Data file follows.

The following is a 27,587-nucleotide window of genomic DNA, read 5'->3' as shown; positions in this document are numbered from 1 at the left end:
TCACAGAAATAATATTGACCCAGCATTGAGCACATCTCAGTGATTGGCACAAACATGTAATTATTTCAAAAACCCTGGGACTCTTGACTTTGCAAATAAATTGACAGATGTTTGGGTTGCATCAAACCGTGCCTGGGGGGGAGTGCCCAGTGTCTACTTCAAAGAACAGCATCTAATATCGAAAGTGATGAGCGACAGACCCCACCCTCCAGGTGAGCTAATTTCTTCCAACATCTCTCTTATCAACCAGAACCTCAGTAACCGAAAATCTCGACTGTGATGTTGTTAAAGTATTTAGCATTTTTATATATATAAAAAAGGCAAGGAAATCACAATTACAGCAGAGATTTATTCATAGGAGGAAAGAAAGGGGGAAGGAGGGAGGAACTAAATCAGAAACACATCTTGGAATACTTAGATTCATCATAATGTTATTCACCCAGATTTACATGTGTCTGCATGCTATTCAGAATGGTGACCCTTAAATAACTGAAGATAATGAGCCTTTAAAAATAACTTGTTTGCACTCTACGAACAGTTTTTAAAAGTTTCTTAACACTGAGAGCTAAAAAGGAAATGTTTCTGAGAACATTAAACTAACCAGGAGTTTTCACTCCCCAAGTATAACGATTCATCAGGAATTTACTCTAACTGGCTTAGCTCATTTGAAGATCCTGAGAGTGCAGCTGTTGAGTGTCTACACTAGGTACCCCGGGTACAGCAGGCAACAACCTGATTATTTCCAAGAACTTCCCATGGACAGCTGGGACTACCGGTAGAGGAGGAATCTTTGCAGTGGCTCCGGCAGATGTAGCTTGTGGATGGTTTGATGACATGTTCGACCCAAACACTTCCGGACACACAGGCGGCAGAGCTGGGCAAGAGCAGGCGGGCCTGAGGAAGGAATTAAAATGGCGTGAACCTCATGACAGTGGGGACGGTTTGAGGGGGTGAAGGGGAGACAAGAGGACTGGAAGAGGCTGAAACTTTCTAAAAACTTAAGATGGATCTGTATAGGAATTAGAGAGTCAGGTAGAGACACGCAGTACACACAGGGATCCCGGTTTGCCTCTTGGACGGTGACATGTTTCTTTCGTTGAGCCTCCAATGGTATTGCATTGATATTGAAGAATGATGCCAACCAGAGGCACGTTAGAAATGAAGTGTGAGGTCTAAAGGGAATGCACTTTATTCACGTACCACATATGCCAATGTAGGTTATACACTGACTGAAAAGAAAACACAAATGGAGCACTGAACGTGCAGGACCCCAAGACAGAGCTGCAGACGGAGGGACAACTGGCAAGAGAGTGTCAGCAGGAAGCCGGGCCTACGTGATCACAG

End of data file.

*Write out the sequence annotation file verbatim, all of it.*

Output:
The following is a 27,587-nucleotide window of genomic DNA, read 5'->3' as shown; positions in this document are numbered from 1 at the left end:
TCACAGAAATAATATTGACCCAGCATTGAGCACATCTCAGTGATTGGCACAAACATGTAATTATTTCAAAAACCCTGGGACTCTTGACTTTGCAAATAAATTGACAGATGTTTGGGTTGCATCAAACCGTGCCTGGGGGGGAGTGCCCAGTGTCTACTTCAAAGAACAGCATCTAATATCGAAAGTGATGAGCGACAGACCCCACCCTCCAGGTGAGCTAATTTCTTCCAACATCTCTCTTATCAACCAGAACCTCAGTAACCGAAAATCTCGACTGTGATGTTGTTAAAGTATTTAGCATTTTTATATATATAAAAAAGGCAAGGAAATCACAATTACAGCAGAGATTTATTCATAGGAGGAAAGAAAGGGGGAAGGAGGGAGGAACTAAATCAGAAACACATCTTGGAATACTTAGATTCATCATAATGTTATTCACCCAGATTTACATGTGTCTGCATGCTATTCAGAATGGTGACCCTTAAATAACTGAAGATAATGAGCCTTTAAAAATAACTTGTTTGCACTCTACGAACAGTTTTTAAAAGTTTCTTAACACTGAGAGCTAAAAAGGAAATGTTTCTGAGAACATTAAACTAACCAGGAGTTTTCACTCCCCAAGTATAACGATTCATCAGGAATTTACTCTAACTGGCTTAGCTCATTTGAAGATCCTGAGAGTGCAGCTGTTGAGTGTCTACACTAGGTACCCCGGGTACAGCAGGCAACAACCTGATTATTTCCAAGAACTTCCCATGGACAGCTGGGACTACCGGTAGAGGAGGAATCTTTGCAGTGGCTCCGGCAGATGTAGCTTGTGGATGGTTTGATGACATGTTCGACCCAAACACTTCCGGACACACAGGCGGCAGAGCTGGGCAAGAGCAGGCGGGCCTGAGGAAGGAATTAAAATGGCGTGAACCTCATGACAGTGGGGACGGTTTGAGGGGGTGAAGGGGAGACAAGAGGACTGGAAGAGGCTGAAACTTTCTAAAAACTTAAGATGGATCTGTATAGGAATTAGAGAGTCAGGTAGAGACACGCAGTACACACAGGGATCCCGGTTTGCCTCTTGGACGGTGACATGTTTCTTTCGTTGAGCCTCCAATGGTATTGCATTGATATTGAAGAATGATGCCAACCAGAGGCACGTTAGAAATGAAGTGTGAGGTCTAAAGGGAATGCACTTTATTCACGTACCACATATGCCAATGTAGGTTATACACTGACTGAAAAGAAAACACAAATGGAGCACTGAACGTGCAGGACCCCAAGACAGAGCTGCAGACGGAGGGACAACTGGCAAGAGAGTGTCAGCAGGAAGCCGGGCCTACGTGATCACAG